Picture of a black hole

Strathclyde Open Access research that creates ripples...

The Strathprints institutional repository is a digital archive of University of Strathclyde's Open Access research outputs. Strathprints provides access to thousands of research papers by University of Strathclyde researchers, including by Strathclyde physicists involved in observing gravitational waves and black hole mergers as part of the Laser Interferometer Gravitational-Wave Observatory (LIGO) - but also other internationally significant research from the Department of Physics. Discover why Strathclyde's physics research is making ripples...

Strathprints also exposes world leading research from the Faculties of Science, Engineering, Humanities & Social Sciences, and from the Strathclyde Business School.

Discover more...

Outcomes important to people with intellectual disabilities

Miller, Emma and Cooper, Sally Ann and Cook, Ailsa and Petch, Alison (2008) Outcomes important to people with intellectual disabilities. Journal of Policy and Practice in Intellectual Disabilities, 5 (3). pp. 150-158. ISSN 1741-1122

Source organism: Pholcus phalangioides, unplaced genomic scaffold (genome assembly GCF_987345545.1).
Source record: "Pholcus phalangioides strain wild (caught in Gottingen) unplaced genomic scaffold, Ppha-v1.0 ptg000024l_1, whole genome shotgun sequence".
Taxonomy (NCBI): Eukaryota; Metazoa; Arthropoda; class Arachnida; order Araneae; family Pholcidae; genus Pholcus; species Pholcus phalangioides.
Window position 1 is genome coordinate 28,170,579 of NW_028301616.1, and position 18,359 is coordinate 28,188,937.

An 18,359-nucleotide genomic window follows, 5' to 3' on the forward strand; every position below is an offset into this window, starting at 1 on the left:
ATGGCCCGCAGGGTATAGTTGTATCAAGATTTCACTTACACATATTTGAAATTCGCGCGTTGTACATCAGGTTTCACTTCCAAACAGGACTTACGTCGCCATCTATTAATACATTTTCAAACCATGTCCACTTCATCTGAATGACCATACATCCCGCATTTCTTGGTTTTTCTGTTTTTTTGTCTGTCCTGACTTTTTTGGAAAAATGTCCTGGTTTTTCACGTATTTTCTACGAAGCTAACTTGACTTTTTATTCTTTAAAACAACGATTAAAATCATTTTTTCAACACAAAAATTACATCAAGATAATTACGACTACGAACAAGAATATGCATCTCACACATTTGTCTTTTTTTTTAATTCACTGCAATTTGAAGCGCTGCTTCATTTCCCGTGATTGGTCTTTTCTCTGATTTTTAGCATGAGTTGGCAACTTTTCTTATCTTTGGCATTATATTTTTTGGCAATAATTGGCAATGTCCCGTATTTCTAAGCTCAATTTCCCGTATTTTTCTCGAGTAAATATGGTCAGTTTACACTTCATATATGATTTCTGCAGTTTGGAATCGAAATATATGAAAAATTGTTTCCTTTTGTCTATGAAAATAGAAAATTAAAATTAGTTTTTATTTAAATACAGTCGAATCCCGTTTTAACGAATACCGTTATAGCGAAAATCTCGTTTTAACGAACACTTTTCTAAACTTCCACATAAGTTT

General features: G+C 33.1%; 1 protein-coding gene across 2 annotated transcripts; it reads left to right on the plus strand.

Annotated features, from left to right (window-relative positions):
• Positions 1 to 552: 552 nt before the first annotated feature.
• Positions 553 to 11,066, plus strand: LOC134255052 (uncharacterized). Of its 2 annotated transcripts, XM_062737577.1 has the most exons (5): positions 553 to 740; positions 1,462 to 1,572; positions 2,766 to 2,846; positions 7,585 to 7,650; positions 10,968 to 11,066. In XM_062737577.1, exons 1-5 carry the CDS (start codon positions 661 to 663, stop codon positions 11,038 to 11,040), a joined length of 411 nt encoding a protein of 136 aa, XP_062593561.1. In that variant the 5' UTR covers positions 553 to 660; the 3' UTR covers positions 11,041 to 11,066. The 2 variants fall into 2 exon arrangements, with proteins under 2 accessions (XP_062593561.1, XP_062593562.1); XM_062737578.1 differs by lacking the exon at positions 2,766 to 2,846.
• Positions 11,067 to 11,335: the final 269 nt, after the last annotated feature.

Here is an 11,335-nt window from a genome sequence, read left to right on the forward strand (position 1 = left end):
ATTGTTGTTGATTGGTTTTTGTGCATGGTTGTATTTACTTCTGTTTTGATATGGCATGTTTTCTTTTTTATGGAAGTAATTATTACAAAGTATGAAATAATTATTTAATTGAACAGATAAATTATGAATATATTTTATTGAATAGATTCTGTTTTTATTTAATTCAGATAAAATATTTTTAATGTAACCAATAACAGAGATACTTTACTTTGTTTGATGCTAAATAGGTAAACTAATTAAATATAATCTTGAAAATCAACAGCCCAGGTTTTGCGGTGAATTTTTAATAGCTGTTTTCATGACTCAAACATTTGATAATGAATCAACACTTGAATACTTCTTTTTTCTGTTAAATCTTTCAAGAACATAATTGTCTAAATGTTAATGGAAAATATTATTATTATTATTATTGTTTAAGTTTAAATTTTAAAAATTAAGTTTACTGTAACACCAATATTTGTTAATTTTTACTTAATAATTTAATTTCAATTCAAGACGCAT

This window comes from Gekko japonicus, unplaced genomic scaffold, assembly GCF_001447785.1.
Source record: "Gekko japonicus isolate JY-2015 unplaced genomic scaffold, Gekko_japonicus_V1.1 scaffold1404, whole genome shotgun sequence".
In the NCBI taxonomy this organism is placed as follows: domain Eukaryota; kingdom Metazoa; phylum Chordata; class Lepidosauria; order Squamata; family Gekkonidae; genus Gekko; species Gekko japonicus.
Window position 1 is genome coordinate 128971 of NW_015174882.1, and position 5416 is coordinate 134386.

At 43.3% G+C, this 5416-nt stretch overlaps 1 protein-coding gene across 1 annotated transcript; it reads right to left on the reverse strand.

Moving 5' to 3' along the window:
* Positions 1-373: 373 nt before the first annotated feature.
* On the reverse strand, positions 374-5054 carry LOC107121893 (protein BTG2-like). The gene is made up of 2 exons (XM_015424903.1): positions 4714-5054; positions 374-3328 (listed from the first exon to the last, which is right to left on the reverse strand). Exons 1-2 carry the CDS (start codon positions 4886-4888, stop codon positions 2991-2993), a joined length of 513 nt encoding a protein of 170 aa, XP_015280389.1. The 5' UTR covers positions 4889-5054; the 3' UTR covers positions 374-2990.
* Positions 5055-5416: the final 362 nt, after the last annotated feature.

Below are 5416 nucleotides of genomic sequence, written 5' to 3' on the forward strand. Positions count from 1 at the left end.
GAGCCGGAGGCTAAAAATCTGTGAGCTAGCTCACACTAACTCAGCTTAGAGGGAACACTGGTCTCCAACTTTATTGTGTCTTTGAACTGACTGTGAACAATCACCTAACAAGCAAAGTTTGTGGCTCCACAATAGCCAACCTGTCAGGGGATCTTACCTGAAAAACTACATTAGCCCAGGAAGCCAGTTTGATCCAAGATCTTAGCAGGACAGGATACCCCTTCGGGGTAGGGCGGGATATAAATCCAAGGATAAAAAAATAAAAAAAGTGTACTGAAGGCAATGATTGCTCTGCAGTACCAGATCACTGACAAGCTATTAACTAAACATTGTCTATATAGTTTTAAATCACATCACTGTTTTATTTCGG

Full text not available in this repository. (Request a copy from the Strathclyde author)

Abstract

An emphasis on the outcomes of health and social care services has become increasingly apparent within public policy in the United Kingdom. Alongside this, working in partnership has been a key theme, despite a relatively underdeveloped evidence base. Of central importance, however, must be whether directives toward partnership working are delivering improved outcomes, and in particular, the outcomes that are valued by service users. The authors describe a project that sought to identify the outcomes important to people with intellectual disabilities, and where possible, whether partnerships delivered these outcomes. The research was primarily based on interviews with service users and carers, and involved people with intellectual disabilities as both researchers and research subjects. The project categorized key outcomes in two categories (quality of life and process) and identified ways in which health and social care partnerships can deliver the outcomes service users want. If agencies are to deliver good outcomes to users, as increasingly emphasized in policy, this focus should accurately reflect the outcomes that users themselves define as important.